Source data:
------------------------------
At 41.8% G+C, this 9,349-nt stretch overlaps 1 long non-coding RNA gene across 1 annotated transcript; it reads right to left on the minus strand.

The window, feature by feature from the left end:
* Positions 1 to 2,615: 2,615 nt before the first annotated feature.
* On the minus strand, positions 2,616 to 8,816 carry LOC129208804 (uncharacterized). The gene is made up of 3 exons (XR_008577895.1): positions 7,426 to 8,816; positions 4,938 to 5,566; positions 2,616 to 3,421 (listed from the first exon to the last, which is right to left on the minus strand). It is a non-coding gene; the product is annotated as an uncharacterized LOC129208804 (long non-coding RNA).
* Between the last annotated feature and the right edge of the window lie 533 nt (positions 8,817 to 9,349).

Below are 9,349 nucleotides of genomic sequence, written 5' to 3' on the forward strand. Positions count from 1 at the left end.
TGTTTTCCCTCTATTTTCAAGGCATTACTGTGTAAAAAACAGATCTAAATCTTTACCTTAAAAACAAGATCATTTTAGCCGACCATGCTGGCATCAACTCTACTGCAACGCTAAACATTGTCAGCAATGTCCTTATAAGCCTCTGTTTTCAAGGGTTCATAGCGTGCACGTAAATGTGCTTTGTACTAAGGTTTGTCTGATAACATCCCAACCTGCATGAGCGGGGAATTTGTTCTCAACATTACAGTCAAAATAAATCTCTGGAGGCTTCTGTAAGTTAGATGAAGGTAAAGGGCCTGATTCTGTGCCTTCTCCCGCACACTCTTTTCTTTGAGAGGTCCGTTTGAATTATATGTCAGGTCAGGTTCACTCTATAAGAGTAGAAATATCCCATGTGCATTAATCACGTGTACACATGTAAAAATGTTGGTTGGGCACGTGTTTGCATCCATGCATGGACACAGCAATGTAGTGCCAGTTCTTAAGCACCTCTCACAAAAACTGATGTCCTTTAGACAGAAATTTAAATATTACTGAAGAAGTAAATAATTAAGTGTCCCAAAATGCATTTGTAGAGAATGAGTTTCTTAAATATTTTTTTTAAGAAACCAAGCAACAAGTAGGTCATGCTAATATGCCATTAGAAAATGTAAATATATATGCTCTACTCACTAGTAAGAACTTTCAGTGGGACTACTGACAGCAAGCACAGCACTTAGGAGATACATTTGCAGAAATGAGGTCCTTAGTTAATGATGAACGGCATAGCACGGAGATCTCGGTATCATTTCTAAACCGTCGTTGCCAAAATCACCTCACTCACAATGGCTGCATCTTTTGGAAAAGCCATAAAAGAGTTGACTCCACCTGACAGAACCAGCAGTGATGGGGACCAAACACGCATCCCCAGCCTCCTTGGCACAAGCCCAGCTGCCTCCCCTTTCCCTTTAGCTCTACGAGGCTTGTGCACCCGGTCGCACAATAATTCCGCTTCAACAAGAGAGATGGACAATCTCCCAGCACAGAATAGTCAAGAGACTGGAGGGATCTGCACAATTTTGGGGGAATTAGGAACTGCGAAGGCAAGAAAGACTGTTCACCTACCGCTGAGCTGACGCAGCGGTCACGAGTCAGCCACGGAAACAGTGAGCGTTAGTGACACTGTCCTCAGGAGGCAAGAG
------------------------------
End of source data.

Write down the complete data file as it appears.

At 41.8% G+C, this 9,349-nt stretch overlaps 1 long non-coding RNA gene across 1 annotated transcript; it reads right to left on the minus strand.

The window, feature by feature from the left end:
* Positions 1 to 2,615: 2,615 nt before the first annotated feature.
* On the minus strand, positions 2,616 to 8,816 carry LOC129208804 (uncharacterized). The gene is made up of 3 exons (XR_008577895.1): positions 7,426 to 8,816; positions 4,938 to 5,566; positions 2,616 to 3,421 (listed from the first exon to the last, which is right to left on the minus strand). It is a non-coding gene; the product is annotated as an uncharacterized LOC129208804 (long non-coding RNA).
* Between the last annotated feature and the right edge of the window lie 533 nt (positions 8,817 to 9,349).

Below are 9,349 nucleotides of genomic sequence, written 5' to 3' on the forward strand. Positions count from 1 at the left end.
TGTTTTCCCTCTATTTTCAAGGCATTACTGTGTAAAAAACAGATCTAAATCTTTACCTTAAAAACAAGATCATTTTAGCCGACCATGCTGGCATCAACTCTACTGCAACGCTAAACATTGTCAGCAATGTCCTTATAAGCCTCTGTTTTCAAGGGTTCATAGCGTGCACGTAAATGTGCTTTGTACTAAGGTTTGTCTGATAACATCCCAACCTGCATGAGCGGGGAATTTGTTCTCAACATTACAGTCAAAATAAATCTCTGGAGGCTTCTGTAAGTTAGATGAAGGTAAAGGGCCTGATTCTGTGCCTTCTCCCGCACACTCTTTTCTTTGAGAGGTCCGTTTGAATTATATGTCAGGTCAGGTTCACTCTATAAGAGTAGAAATATCCCATGTGCATTAATCACGTGTACACATGTAAAAATGTTGGTTGGGCACGTGTTTGCATCCATGCATGGACACAGCAATGTAGTGCCAGTTCTTAAGCACCTCTCACAAAAACTGATGTCCTTTAGACAGAAATTTAAATATTACTGAAGAAGTAAATAATTAAGTGTCCCAAAATGCATTTGTAGAGAATGAGTTTCTTAAATATTTTTTTTAAGAAACCAAGCAACAAGTAGGTCATGCTAATATGCCATTAGAAAATGTAAATATATATGCTCTACTCACTAGTAAGAACTTTCAGTGGGACTACTGACAGCAAGCACAGCACTTAGGAGATACATTTGCAGAAATGAGGTCCTTAGTTAATGATGAACGGCATAGCACGGAGATCTCGGTATCATTTCTAAACCGTCGTTGCCAAAATCACCTCACTCACAATGGCTGCATCTTTTGGAAAAGCCATAAAAGAGTTGACTCCACCTGACAGAACCAGCAGTGATGGGGACCAAACACGCATCCCCAGCCTCCTTGGCACAAGCCCAGCTGCCTCCCCTTTCCCTTTAGCTCTACGAGGCTTGTGCACCCGGTCGCACAATAATTCCGCTTCAACAAGAGAGATGGACAATCTCCCAGCACAGAATAGTCAAGAGACTGGAGGGATCTGCACAATTTTGGGGGAATTAGGAACTGCGAAGGCAAGAAAGACTGTTCACCTACCGCTGAGCTGACGCAGCGGTCACGAGTCAGCCACGGAAACAGTGAGCGTTAGTGACACTGTCCTCAGGAGGCAAGAG